Dubai really is like no other city in the world. Check out this post-covid promotional video if you don’t believe me.
See, I told you! Looks amazing, right? Well, it actually is an amazing city, made even more remarkable by virtue of the fact that it has grown and developed out of nothing, in one of the least hospitable places on earth. That the country even exists at all is testament to the vision of Sheikh Zayed, beloved father of the UAE. And the city of Dubai, the shining star of all seven emirates, is evidence of the determination of His Highness Sheikh Mohammed bin Rashid Al Maktoum to transform the emirate that he rules over into one of the most popular tourist destinations in the world.
In fact, Sheikh Mohammed has many ambitions. His most recent philanthropic campaign is a drive to provide one billion meals to needy people in 50 countries around the world. The Ramadan initiative, called “One Billion Meals”, aims to develop “long-term solutions to improve lives across the world, without any discrimination” by collecting donations from the public until enough money has been raised to provide the aforementioned billion meals to “women, children, refugees, displaced people and victims of disasters and crises”. A noble cause indeed. Unfortunately, the initiative does not include people living in the UAE, with the website explaining, “Charitable institutions and humanitarian associations within the country already engage in community campaigns and continuous projects that meet the needs of impoverished individuals and families in the UAE”. Wonderful.
Remember that video I showed you earlier? Every single building you see in that clip, every swimming pool, every harbour, fountain, iconic building, highway, resort, metro, island, amusement park, aquarium, hotel and mall was built by the hands of immigrant labourers, predominantly from Bangladesh, Pakistan and India. It is through their blood, sweat and tears that this sparkly, shiny city was created and yet, for some reason, their faces are never represented in any marketing videos. They get no kudos, they receive no recognition and they are shunted out of the way to live in hot, dusty, squalid labour camps, several men cramped together in a single room, the overpowering smell of garbage inescapable. And that just really sucks because, despite being out of sight and out of mind, they are still here. They are real people. And they deserve a little bit of time and attention and kindness and respect, just like everybody else.
So I want to show you their faces here.
These are the men that the Sheikh doesn’t want to feed as part of his fancy One Billion Meals crusade because their needs are apparently already being met. Charity, it would appear, doesn’t necessarily begin at home. Or maybe feeding your own workers and providing them with better living conditions isn’t as strong a virtue signal to the world as a catchy slogan is (though in my humble opinion, it really would be). So this Ramadan, as we have done for the last nine years, David and I and some of our wonderful, generous friends set out to provide these unseen men with a delicious, filling Iftar meal to break their Ramadan fast.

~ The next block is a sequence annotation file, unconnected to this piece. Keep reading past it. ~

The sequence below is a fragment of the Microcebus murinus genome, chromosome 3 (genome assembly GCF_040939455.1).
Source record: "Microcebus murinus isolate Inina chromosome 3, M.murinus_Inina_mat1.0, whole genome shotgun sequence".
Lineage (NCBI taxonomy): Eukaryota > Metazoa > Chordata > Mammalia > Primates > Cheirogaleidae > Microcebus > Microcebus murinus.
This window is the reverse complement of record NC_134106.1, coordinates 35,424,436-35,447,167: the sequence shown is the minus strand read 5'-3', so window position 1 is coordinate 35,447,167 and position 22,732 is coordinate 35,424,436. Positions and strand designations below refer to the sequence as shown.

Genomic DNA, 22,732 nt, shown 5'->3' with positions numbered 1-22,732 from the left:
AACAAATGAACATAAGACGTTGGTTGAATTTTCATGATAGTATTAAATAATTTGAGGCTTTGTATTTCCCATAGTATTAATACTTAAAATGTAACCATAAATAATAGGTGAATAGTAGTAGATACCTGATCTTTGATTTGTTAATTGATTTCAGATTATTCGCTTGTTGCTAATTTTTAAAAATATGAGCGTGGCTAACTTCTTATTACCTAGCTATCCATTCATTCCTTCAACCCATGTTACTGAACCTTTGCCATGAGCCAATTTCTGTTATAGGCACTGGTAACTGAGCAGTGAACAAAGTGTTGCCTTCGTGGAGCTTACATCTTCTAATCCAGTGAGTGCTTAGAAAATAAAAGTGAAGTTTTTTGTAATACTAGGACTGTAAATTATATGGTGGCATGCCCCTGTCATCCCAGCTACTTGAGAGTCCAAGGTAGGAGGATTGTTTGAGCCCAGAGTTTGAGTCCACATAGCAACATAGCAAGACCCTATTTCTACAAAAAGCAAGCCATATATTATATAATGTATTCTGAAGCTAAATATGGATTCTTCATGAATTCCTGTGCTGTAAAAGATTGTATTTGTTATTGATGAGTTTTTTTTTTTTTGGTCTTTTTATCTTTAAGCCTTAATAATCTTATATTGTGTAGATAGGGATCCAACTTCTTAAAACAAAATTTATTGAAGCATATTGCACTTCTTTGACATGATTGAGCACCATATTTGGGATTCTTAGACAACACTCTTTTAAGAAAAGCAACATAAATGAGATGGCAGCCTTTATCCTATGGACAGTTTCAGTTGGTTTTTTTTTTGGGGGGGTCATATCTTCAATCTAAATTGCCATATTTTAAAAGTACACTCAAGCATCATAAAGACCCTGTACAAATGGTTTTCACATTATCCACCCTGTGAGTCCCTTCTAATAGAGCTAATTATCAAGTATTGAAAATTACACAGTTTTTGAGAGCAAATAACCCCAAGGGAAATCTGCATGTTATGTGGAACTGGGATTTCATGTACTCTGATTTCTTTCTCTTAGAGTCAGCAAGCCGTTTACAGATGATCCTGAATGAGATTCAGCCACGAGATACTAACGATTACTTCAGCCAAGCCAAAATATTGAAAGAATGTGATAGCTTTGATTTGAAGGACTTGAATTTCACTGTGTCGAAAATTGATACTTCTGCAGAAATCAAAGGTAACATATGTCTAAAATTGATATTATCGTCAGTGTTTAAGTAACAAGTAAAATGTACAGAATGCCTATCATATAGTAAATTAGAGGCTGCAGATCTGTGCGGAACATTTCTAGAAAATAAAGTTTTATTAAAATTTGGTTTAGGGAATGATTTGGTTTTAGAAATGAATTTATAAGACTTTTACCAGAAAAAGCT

I always get a kick out of being at these food handouts, witnessing the gratitude on the faces of the men, feeling the love that comes from giving to someone in need. And this year did not disappoint. This time though, there was a feeling in the air that was different. Normally we hand out the meals from the back of a van on the street, but this time the meals, packed up in boxes, had been placed inside one of the dormitories. That made it feel more intimate, and more personal. We were in their world now. It was also more chaotic than usual because guys from neighbouring labour camps had caught wind of the handout and swarmed the joint. It always feels really bad that we can’t feed every single person who needs a meal, but that’s life I guess. We were there to give food to the guys living in that particular dorm, and that was made a little tricky by the interlopers. Eventually we figured out a system in which a representative from each room would approach and tell us how many men he was cohabiting with (usually between six and nine) and he would then be given the correct number of bags, each containing some dates, a piece of fruit, a bottle of water, some laban and a hot, tasty biryani. That system seemed to work out OK.
David and I stuck around after the food was gone because I wanted to take some more photos. With the other volunteers no longer with us, we felt a little out of place, like we didn’t belong. But I was never afraid. On our way out, a few of the guys approached us and asked David and me if they could take selfies with us. Of course we agreed, and before long we were surrounded by a throng of young men, taking photos, as if we were movie stars. This was the first time we’ve ever personally interacted with the men we’ve given the Iftar meals to, and it was wonderful. I hope to do it again next time, as it really made my day.
Our campaign to feed 2000 men was a drop in the ocean compared to the billion meals that the Sheikh wants to donate in his name, but for me what made this year so special were the fleeting human connections I made with those men. I had the opportunity to chat to a few of the guys, and I made an effort to look as many of them as I could in the eye. I got the chance to see them. As people. I smiled at a lot of them, and received many smiles in return. And it was these beautiful smiles that truly uplifted me on that day. The Prophet Muhammad (peace be upon him) has been quoted as saying “Even a smile is charity.” And if that is the case, then it was I who was enriched by the experience. Because I walked out of that camp absolutely elated and exhilarated, walking on air. I wonder if Sheikh Mohammed knows the feeling.